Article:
* Incidentally, if you want to say that it costs the economy more than that, McKinsey & Company apparently agree with you – saying that obesity costs just as much; unfortunately it’s hard to tell how much of the £9.3bn/yr in VAT comes from food.

 

Tuesday, 8 April: The Yard

We took my usual round trip from the bus stop gate, by the Marian column and so on, Rob throwing a ball to his Rhodesian ridgeback Ares.

Having company I naturally didn’t sing Flowers of Scotland there, but I did sit on the Obelisk plinth for a while as of old, and then had a fag on a bench next to it.

I wasn’t half surprised to see that Mauritshuis had been roofed.

There was possibly more water in Beaver’s Pond than I’d ever seen before (although Cave Pond was fairly dry again); it was so full of it that Ares could lap some while standing on the bank.

Naturally we stopped at Keith Burn too.

We didn’t find any familiar names on the Schneck poles because the poles themselves had been removed.

And we returned by the fountain at the castle, neither of us wanting to traverse the courtyard as the occupational therapy was just ending.

I didn’t see, let alone meet, anybody I knew, but I didn’t mind. To be honest, I’m not sure I would have known what to talk about to those people any longer, apart from general small talk. It was fine to just walk the Park once more, showing it to one of my best friends.

We ended the day in the Cobra again, where I finally ordered Váňa the tot I had owed him since the night before I’d entered the Yard for the first time.

 

Windows 13

Last Tuesday they were finally replacing the windows in my flat. Never too early, the kitchen had recently become practically unheatable.

Returning from Braehead (IKEA) I walked through the Clyde Tunnel, something I had meant to accomplish for quite some time. An interesting experience, what with the remotely operated gates, the path’s curve and the knowledge that one walks under a motorway, which is itself under a river.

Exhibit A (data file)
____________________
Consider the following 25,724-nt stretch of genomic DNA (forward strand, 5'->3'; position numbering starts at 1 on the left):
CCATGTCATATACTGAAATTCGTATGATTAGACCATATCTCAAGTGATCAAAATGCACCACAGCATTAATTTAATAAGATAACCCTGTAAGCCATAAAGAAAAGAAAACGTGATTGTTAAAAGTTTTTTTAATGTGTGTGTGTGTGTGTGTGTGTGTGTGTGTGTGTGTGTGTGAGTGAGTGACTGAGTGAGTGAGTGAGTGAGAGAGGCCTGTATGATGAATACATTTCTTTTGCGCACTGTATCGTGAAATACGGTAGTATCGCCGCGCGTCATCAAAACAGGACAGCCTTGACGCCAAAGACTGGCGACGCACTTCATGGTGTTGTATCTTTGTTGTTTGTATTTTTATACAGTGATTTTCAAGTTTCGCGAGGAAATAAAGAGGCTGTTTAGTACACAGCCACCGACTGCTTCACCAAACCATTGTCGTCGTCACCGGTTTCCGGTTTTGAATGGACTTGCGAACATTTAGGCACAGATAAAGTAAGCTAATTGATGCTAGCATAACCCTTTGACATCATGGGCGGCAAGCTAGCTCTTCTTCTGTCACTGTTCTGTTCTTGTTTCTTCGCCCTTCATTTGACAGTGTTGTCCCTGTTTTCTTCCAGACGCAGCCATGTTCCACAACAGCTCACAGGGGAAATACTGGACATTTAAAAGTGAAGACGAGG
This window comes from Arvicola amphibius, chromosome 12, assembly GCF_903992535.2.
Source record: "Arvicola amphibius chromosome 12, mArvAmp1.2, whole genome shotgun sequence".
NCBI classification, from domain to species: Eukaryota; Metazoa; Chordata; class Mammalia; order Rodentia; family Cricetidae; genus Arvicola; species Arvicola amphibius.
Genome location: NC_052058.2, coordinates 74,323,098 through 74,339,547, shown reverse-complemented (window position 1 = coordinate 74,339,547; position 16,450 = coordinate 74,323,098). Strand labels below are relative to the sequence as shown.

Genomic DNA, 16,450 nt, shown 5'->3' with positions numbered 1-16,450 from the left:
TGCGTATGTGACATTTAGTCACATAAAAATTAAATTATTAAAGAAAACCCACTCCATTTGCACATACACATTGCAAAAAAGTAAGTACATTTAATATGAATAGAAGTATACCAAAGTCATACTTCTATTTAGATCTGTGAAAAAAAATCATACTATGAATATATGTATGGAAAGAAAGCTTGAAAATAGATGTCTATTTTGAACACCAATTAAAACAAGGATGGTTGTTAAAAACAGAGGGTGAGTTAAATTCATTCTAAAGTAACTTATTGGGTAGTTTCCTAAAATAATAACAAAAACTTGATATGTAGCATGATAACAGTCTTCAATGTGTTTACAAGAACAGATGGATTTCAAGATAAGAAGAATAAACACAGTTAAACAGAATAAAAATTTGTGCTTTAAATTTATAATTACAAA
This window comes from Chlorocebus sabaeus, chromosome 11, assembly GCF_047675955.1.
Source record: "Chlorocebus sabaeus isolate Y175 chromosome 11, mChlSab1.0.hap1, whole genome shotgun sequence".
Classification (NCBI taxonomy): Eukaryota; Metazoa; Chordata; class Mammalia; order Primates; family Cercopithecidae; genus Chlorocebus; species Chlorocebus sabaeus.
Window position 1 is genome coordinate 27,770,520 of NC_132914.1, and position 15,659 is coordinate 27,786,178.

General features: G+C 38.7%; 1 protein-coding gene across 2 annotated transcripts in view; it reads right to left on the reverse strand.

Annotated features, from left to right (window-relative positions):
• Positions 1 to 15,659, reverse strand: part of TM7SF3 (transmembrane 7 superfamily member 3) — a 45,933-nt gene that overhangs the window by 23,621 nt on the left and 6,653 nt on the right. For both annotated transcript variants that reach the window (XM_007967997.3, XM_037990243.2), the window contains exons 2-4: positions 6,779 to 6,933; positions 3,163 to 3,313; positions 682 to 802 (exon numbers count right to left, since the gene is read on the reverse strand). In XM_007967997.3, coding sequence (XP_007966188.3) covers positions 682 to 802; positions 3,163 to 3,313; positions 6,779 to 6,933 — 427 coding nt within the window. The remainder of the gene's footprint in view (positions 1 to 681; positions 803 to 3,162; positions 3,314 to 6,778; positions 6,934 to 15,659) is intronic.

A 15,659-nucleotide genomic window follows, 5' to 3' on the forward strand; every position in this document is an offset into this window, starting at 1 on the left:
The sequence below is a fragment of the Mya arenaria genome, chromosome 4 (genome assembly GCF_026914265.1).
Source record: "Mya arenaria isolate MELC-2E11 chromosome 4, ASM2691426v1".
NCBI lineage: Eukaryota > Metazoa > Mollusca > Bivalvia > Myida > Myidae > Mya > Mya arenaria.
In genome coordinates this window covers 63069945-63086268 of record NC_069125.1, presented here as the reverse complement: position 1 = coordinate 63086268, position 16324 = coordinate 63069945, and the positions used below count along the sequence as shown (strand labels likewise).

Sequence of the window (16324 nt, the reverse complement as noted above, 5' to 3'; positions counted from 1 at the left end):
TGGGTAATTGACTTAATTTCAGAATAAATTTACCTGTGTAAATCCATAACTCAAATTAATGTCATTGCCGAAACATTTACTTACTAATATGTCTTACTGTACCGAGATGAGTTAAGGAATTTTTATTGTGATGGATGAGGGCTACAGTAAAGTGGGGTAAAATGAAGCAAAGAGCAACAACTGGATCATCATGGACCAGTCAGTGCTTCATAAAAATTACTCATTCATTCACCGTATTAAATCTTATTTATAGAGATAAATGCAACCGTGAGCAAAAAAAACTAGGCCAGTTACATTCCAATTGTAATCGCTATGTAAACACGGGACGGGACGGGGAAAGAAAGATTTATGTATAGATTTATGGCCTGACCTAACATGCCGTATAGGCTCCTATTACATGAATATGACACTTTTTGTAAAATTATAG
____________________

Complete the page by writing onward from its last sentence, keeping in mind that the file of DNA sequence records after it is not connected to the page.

Feeling fairly exhausted (lack of sleep and long walks), I decided to have a pint in Partick, so I sat down in The Thornwood on Dumbarton Road. The first visit to a pub on my own since my arrival two years ago. Serene and pleasant. Just two other customers, music from a tape but not bad (at one moment they even played, as if on a cue, Superstar Tradesman).

Maybe I was lucky to have a date for soon after and nothing to read. Otherwise I might sit there for hours.

 

À propos of minimum pricing

“Just look at the figures. In the 1960s, we were drinking 160 litres each a year and weren’t taking any pills. Today we consume 80 million packets of anti-depressants, and wine sales are collapsing. Wine is the subtlest, most civilised, most noble of anti-depressants. But look at our villages. The village bar has gone, replaced by a pharmacy.”

Denis Saverot, editor, La Revue des Vins de France
(source: BBC)

 

6th Reid Yaird repeat stay

The sixth and the last. And although it wasn’t smashing (as it had been at least twice before), it was definitely good.

It wasn’t smashing mostly because I was no longer really a part of it. Almost three and a half years after having ended the cure; more than three years after getting online; over a year after the Dunkeld Vow, I was mentally and emotionally elsewhere.

That is not to say I was indifferent, let alone bored. But I was more immersed in nostalgic reminiscences than in the current community’s issues. I kept a rather detailed journal as always, but more out of force of habit than commitment. I was even, for the first time, associating a great deal more with other repeaters than with those undergoing cure proper.

The fact that I happened on no former friend or acquaintance (except of course the staff) maybe played its part as well. Yet even today I would be interested in how the life stories of quite a few guys I had only met on a repeat stay continued. Not on this one though. There certainly were several I liked – but not as much as to still think about them for longer than a week after the stay.

As I was saying. It was definitely good – for what it was. My last five-day visit there.
 

(First published on Blogger on 7 Oct 11 or, more probably, later.)